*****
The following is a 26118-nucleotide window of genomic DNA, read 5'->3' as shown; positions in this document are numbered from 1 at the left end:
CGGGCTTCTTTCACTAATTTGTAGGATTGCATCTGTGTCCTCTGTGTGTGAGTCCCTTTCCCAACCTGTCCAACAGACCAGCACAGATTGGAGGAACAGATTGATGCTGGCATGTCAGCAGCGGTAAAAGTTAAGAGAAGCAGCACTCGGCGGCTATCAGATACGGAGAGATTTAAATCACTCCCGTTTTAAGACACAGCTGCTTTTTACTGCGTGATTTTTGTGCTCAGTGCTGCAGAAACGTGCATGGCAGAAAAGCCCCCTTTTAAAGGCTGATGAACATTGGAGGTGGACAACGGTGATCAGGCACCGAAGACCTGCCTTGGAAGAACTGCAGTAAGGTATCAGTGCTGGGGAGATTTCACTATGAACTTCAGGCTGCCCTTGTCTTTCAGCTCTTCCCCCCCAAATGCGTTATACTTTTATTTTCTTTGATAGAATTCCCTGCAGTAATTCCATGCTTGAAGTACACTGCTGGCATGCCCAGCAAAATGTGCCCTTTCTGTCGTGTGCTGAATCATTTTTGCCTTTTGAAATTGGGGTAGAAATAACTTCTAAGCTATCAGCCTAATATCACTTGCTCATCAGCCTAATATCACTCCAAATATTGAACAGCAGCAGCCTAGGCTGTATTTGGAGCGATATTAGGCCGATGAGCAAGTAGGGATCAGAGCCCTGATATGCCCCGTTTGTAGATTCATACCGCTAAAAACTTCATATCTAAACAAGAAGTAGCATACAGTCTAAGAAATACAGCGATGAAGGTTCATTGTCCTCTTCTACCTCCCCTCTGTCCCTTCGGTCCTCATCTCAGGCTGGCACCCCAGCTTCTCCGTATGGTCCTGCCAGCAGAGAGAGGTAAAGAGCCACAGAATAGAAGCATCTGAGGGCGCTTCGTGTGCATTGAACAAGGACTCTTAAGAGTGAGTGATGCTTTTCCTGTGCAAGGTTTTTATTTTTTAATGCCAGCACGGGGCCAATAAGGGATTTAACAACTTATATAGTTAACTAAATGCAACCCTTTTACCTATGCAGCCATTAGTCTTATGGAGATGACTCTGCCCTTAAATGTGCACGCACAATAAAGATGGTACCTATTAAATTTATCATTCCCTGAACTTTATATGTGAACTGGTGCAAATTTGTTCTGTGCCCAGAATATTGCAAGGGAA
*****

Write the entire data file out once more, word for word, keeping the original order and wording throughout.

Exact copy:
The following is a 26118-nucleotide window of genomic DNA, read 5'->3' as shown; positions in this document are numbered from 1 at the left end:
CGGGCTTCTTTCACTAATTTGTAGGATTGCATCTGTGTCCTCTGTGTGTGAGTCCCTTTCCCAACCTGTCCAACAGACCAGCACAGATTGGAGGAACAGATTGATGCTGGCATGTCAGCAGCGGTAAAAGTTAAGAGAAGCAGCACTCGGCGGCTATCAGATACGGAGAGATTTAAATCACTCCCGTTTTAAGACACAGCTGCTTTTTACTGCGTGATTTTTGTGCTCAGTGCTGCAGAAACGTGCATGGCAGAAAAGCCCCCTTTTAAAGGCTGATGAACATTGGAGGTGGACAACGGTGATCAGGCACCGAAGACCTGCCTTGGAAGAACTGCAGTAAGGTATCAGTGCTGGGGAGATTTCACTATGAACTTCAGGCTGCCCTTGTCTTTCAGCTCTTCCCCCCCAAATGCGTTATACTTTTATTTTCTTTGATAGAATTCCCTGCAGTAATTCCATGCTTGAAGTACACTGCTGGCATGCCCAGCAAAATGTGCCCTTTCTGTCGTGTGCTGAATCATTTTTGCCTTTTGAAATTGGGGTAGAAATAACTTCTAAGCTATCAGCCTAATATCACTTGCTCATCAGCCTAATATCACTCCAAATATTGAACAGCAGCAGCCTAGGCTGTATTTGGAGCGATATTAGGCCGATGAGCAAGTAGGGATCAGAGCCCTGATATGCCCCGTTTGTAGATTCATACCGCTAAAAACTTCATATCTAAACAAGAAGTAGCATACAGTCTAAGAAATACAGCGATGAAGGTTCATTGTCCTCTTCTACCTCCCCTCTGTCCCTTCGGTCCTCATCTCAGGCTGGCACCCCAGCTTCTCCGTATGGTCCTGCCAGCAGAGAGAGGTAAAGAGCCACAGAATAGAAGCATCTGAGGGCGCTTCGTGTGCATTGAACAAGGACTCTTAAGAGTGAGTGATGCTTTTCCTGTGCAAGGTTTTTATTTTTTAATGCCAGCACGGGGCCAATAAGGGATTTAACAACTTATATAGTTAACTAAATGCAACCCTTTTACCTATGCAGCCATTAGTCTTATGGAGATGACTCTGCCCTTAAATGTGCACGCACAATAAAGATGGTACCTATTAAATTTATCATTCCCTGAACTTTATATGTGAACTGGTGCAAATTTGTTCTGTGCCCAGAATATTGCAAGGGAA